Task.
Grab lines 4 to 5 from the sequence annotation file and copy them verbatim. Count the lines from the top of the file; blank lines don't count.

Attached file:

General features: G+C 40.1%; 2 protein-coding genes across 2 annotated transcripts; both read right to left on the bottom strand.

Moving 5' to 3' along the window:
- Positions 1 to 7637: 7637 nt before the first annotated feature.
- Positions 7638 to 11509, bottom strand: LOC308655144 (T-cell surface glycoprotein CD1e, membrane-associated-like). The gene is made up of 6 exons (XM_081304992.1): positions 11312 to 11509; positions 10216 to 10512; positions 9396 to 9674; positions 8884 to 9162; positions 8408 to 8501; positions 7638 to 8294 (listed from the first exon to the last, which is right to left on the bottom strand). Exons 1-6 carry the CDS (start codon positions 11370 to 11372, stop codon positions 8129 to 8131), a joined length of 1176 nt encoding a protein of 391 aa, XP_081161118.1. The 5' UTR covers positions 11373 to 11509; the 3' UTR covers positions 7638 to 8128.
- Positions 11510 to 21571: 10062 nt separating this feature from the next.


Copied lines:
- Positions 7638 to 11509, bottom strand: LOC308655144 (T-cell surface glycoprotein CD1e, membrane-associated-like). The gene is made up of 6 exons (XM_081304992.1): positions 11312 to 11509; positions 10216 to 10512; positions 9396 to 9674; positions 8884 to 9162; positions 8408 to 8501; positions 7638 to 8294 (listed from the first exon to the last, which is right to left on the bottom strand). Exons 1-6 carry the CDS (start codon positions 11370 to 11372, stop codon positions 8129 to 8131), a joined length of 1176 nt encoding a protein of 391 aa, XP_081161118.1. The 5' UTR covers positions 11373 to 11509; the 3' UTR covers positions 7638 to 8128.
- Positions 11510 to 21571: 10062 nt separating this feature from the next.